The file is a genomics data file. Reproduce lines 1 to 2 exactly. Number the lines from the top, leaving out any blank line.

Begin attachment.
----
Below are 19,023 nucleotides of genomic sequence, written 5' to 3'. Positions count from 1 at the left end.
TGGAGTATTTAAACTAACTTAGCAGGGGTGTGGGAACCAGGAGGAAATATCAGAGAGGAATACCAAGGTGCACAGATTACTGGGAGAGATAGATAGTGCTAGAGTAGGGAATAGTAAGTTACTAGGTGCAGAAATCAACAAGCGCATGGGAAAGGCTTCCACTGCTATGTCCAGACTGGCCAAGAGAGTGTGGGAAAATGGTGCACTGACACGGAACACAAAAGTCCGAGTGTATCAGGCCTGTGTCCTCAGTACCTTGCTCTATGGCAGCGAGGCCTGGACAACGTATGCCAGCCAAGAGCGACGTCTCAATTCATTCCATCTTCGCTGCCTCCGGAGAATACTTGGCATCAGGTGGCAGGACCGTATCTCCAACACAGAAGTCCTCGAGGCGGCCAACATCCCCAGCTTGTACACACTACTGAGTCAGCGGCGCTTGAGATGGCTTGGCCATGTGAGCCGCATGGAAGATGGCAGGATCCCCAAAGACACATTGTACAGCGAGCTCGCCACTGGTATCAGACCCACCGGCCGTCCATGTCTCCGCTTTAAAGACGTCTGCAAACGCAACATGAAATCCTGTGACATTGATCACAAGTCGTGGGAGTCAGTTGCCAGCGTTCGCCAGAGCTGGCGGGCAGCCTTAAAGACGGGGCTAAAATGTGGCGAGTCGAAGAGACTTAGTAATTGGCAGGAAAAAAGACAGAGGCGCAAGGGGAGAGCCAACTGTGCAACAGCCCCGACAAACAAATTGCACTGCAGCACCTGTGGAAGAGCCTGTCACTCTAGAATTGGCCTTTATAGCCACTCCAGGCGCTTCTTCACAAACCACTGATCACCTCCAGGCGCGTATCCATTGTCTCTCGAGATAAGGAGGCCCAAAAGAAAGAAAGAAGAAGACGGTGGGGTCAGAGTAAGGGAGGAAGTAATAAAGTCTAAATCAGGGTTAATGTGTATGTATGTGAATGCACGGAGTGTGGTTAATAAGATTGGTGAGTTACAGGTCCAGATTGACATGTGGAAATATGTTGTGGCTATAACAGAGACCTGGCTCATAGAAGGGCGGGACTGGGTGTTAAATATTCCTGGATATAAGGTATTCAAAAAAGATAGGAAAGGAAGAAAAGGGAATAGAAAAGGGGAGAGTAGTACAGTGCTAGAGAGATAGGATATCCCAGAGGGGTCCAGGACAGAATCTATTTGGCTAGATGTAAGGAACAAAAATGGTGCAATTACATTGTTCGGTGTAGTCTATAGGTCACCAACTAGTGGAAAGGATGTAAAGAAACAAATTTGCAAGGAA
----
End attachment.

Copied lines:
Below are 19,023 nucleotides of genomic sequence, written 5' to 3'. Positions count from 1 at the left end.
TGGAGTATTTAAACTAACTTAGCAGGGGTGTGGGAACCAGGAGGAAATATCAGAGAGGAATACCAAGGTGCACAGATTACTGGGAGAGATAGATAGTGCTAGAGTAGGGAATAGTAAGTTACTAGGTGCAGAAATCAACAAGCGCATGGGAAAGGCTTCCACTGCTATGTCCAGACTGGCCAAGAGAGTGTGGGAAAATGGTGCACTGACACGGAACACAAAAGTCCGAGTGTATCAGGCCTGTGTCCTCAGTACCTTGCTCTATGGCAGCGAGGCCTGGACAACGTATGCCAGCCAAGAGCGACGTCTCAATTCATTCCATCTTCGCTGCCTCCGGAGAATACTTGGCATCAGGTGGCAGGACCGTATCTCCAACACAGAAGTCCTCGAGGCGGCCAACATCCCCAGCTTGTACACACTACTGAGTCAGCGGCGCTTGAGATGGCTTGGCCATGTGAGCCGCATGGAAGATGGCAGGATCCCCAAAGACACATTGTACAGCGAGCTCGCCACTGGTATCAGACCCACCGGCCGTCCATGTCTCCGCTTTAAAGACGTCTGCAAACGCAACATGAAATCCTGTGACATTGATCACAAGTCGTGGGAGTCAGTTGCCAGCGTTCGCCAGAGCTGGCGGGCAGCCTTAAAGACGGGGCTAAAATGTGGCGAGTCGAAGAGACTTAGTAATTGGCAGGAAAAAAGACAGAGGCGCAAGGGGAGAGCCAACTGTGCAACAGCCCCGACAAACAAATTGCACTGCAGCACCTGTGGAAGAGCCTGTCACTCTAGAATTGGCCTTTATAGCCACTCCAGGCGCTTCTTCACAAACCACTGATCACCTCCAGGCGCGTATCCATTGTCTCTCGAGATAAGGAGGCCCAAAAGAAAGAAAGAAGAAGACGGTGGGGTCAGAGTAAGGGAGGAAGTAATAAAGTCTAAATCAGGGTTAATGTGTATGTATGTGAATGCACGGAGTGTGGTTAATAAGATTGGTGAGTTACAGGTCCAGATTGACATGTGGAAATATGTTGTGGCTATAACAGAGACCTGGCTCATAGAAGGGCGGGACTGGGTGTTAAATATTCCTGGATATAAGGTATTCAAAAAAGATAGGAAAGGAAGAAAAGGGAATAGAAAAGGGGAGAGTAGTACAGTGCTAGAGAGATAGGATATCCCAGAGGGGTCCAGGACAGAATCTATTTGGCTAGATGTAAGGAACAAAAATGGTGCAATTACATTGTTCGGTGTAGTCTATAGGTCACCAACTAGTGGAAAGGATGTAAAGAAACAAATTTGCAAGGAA